Why intensive care is like a concert

With every breath Boris Johnson takes being analysed by twenty-four hour news channels, it is time to demystify the intensive care unit (ICU). Rather than being a static place, the ICU is more like a system. Think about the last time you went to a music concert. It may have taken place in a grand theatre, but it was the combination of the musicians, their instruments, the audience and the conductor that made the experience work. So too in the ICU.

Although the physical walls need to be standing, it is the teamwork between the nurses, the doctors, the physiotherapists and countless others, using machines and drugs at just the right time, in the right patients, that saves lives. Once in the concert hall, the ICU offers three things – monitoring, treatments and care.

Using infrared emitting devices on your fingertip we can measure the oxygen linked to your blood every second of every day. Thin plastic tubes in your arteries allow blood samples to be taken painlessly, showing the dissolved gases and salts in your body. Monitoring with this detail allows treatments to be used at just the right time to make them as effective as possible.

These treatments used for Covid-19 typically support the lungs, the heart or the kidneys. Sometimes breathing ever higher percentages of oxygen by inflamed lungs, from the 21 per cent in the air to nearly 80 per cent by a mask, still cannot be absorbed into the blood. Different face-masks, blowing in air under pressure, may help and may prevent the need for a ventilator. Yet, for a tiny minority of patients with Covid-19, even with the best treatments given at the right times, very inflamed lungs need more help.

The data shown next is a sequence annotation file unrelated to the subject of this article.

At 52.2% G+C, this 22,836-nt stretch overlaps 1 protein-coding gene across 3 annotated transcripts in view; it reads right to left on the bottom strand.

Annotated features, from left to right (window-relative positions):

Going onto a ventilator typically needs anaesthetic drugs which temporarily take away consciousness and other muscle relaxant drugs. These allow a small flexible tube to travel through the mouth, into the windpipe and be connected to a breathing machine. These “invasive” ventilators can squeeze in air under more pressure in different patterns. Turning people onto their front can further help the lungs expand in just the right places, changing blood flow to better pick up more oxygen.

Although treatments are important, so too is care. We no longer call it the ITU (intensive treatment unit) but rather the ICU (intensive care unit). We recognise it can be scary for patients and families to go through these experiences. The team is there to explain what is happening, use painkillers and sedatives at the right times to reduce any distress, as well as try their very best to keep families updated. Even if treatments stop working, care does not.

I’m writing this just an hour away from where the founder of the NHS, Nye Bevan was born. He famously said: “The purpose of power is to give it away.” Yes, ICU is an important part of addressing Covid-19, but the real power lies in the measures that you and your family can do to reduce transmission. Over the course of my medical career, I may have saved hundreds of lives. You, by reading this, have the power to save many more. What is amazing is you don’t need ventilators or drugs or an ICU. You simply need to stay at home, wash your hands and listen to the public health advice.

You have that power. Thank you for using it.

As told to Bill Gardner, Senior News Reporter

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